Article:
Reprocessed seismic, including a line acquired more than 40 years ago, is providing new insight into an underexplored area of Colombia.
This reinterpretation in the Sinu and San Jacinto basins has upended previous thinking and could lead to a major new exploration effort in the area.
Searcher Seismic undertook the project to revisit a producing but mostly overlooked region of the country.
“The prospective Colombia onshore Sinu, San Jacinto and Lower Magdalena Valley basins have a large amount of legacy seismic data which has not been reprocessed using modern available algorithms,” said Karyna Rodriguez, vice president of global new ventures for Searcher Seismic in Guildford, England.
“This provided a perfect opportunity for a seismic reprocessing project, as poor imaging of legacy seismic data has led to unchallenged geologic understanding of the prospectivity in these basins,” she said.
Rodriguez and other team members will discuss the reprocessing project and the prospective exploration area in the Tuesday, Aug. 29, presentation “Breaking geological paradigms with reprocessed seismic date in the Sinu and San Jacinto basins onshore Colombia,” at the AAPG-SEG-SEPM International Meeting for Applied Geoscience and Energy in Houston.
Past Exploration Efforts
“In the Sinu and San Jacinto basins, exploration history dates to the 1900s. (A series of) small discoveries between the ‘20s and ‘50s showed that there was potential for oil and gas,” Rodriguez noted.
“However, commercial discoveries during the ‘40s and ‘50s moved attention to the Lower and Middle Magdalena basins, leaving (the) Sinu and San Jacinto basins largely underexplored,” she said.
Despite the positive well indications, “due to its poor quality and limitations, legacy seismic data (processing) cannot be used to understand the implications of the discoveries or to properly de-risk the elements of the petroleum system,” Rodriguez observed.
“Based on our experience of reprocessing data in structurally complex regions, Searcher believed this could only be achieved by reprocessing the seismic data,” she said.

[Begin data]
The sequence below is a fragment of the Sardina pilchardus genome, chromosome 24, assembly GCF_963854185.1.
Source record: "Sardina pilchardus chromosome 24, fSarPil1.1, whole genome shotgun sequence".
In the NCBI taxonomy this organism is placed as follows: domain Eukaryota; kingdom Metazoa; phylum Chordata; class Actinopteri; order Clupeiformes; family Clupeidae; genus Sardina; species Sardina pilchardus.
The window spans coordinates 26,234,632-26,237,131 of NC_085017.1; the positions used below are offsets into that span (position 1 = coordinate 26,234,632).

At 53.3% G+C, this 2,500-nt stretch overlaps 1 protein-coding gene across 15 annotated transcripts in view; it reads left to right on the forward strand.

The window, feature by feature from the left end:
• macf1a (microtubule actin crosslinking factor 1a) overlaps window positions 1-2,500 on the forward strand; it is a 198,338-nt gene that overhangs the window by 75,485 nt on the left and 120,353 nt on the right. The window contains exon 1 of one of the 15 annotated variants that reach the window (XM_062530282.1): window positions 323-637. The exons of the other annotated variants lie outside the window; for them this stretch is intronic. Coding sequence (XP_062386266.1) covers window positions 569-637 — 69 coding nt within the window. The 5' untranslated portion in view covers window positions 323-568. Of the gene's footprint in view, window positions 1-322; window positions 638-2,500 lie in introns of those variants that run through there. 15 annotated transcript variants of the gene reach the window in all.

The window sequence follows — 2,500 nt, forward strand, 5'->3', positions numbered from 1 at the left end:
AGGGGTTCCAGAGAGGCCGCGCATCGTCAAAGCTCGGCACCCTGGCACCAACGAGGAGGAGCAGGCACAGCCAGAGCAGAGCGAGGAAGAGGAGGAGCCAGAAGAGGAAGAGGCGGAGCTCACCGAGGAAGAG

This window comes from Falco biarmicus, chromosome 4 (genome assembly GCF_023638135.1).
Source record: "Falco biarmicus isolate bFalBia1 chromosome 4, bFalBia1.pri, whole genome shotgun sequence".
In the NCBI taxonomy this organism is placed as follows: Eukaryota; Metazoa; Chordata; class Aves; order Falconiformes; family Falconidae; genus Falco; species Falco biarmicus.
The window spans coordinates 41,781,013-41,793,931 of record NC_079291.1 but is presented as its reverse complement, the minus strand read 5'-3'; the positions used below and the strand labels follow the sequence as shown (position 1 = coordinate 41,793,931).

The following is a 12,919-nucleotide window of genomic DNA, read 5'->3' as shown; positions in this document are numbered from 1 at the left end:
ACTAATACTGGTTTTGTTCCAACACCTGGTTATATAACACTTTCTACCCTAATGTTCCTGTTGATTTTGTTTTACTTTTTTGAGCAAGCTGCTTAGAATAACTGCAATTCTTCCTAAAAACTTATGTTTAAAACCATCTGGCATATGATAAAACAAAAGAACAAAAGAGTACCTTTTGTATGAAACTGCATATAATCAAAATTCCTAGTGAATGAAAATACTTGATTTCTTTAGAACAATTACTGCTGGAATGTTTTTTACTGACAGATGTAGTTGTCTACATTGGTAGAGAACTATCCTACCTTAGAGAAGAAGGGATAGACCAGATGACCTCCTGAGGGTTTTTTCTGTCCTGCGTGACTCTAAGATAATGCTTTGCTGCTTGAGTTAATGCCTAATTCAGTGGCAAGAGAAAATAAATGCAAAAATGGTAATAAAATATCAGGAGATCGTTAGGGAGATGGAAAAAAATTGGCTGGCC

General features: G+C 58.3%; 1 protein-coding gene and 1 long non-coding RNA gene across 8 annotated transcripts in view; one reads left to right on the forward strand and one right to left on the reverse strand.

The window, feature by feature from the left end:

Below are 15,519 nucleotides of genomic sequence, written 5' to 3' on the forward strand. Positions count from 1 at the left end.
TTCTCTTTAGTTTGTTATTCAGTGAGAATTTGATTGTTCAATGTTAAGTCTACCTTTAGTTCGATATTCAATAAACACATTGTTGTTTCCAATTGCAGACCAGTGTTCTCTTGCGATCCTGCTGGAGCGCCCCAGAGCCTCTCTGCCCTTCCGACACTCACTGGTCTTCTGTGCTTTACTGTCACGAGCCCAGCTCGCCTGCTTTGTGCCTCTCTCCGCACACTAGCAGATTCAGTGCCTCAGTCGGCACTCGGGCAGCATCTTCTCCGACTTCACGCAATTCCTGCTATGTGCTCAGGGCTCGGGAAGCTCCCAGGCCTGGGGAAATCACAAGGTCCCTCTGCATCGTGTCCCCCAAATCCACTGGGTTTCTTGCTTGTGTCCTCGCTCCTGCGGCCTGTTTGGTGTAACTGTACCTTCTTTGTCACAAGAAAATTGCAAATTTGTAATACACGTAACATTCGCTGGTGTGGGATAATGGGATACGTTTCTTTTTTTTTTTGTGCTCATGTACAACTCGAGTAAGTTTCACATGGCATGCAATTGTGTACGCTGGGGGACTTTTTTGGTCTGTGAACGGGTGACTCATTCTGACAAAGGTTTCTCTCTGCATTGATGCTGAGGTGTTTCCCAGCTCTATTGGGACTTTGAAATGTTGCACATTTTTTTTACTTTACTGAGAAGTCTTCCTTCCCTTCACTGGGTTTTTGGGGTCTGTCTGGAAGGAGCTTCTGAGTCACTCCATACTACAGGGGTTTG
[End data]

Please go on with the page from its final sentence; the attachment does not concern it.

This area of northwestern Colombia has long been considered prospective for both oil and natural gas. In 2022, NG Energy International of Vancouver reported a significant gas discovery in the Ciénaga de Oro sandstone with its Magico-1X well in the onshore Sinu 9 block, in Colombia’s department of Cordoba.
Colombia has been going through a debate on whether or not to ban future hydrocarbon exploration, a move proposed by leftist President Gustavo Petro, who took office in August last year.
Making Old Data New Again
Searcher works around the globe identifying prospective basins with legacy data that could benefit from being reprocessed through modern processing algorithms, in order to enhance subsurface imaging, Rodriguez said.
The Colombian basins fit the bill, with available seismic data that had never been processed with modern techniques, plus complex conditions that made subsurface imaging especially difficult.
“The complexities of structure and geology have meant that the subsurface seismic images acquired to date have various imaging challenges, including rough topography resulting in statics both as near-surface refractors and subsurface events, as well as making signal alignment difficult,” Rodriguez said.
“The strongly thrusted environment results in rapidly changing velocity due to highly structured geology. Legacy seismic suffers from poor (signal-to-noise ratio) due to penetration of the source and dissipation of source energy,” she noted.
Also, legacy acquisition methods from the 1970s to the 2000s are often associated with limited and/or poor offset distribution, Rodriguez observed.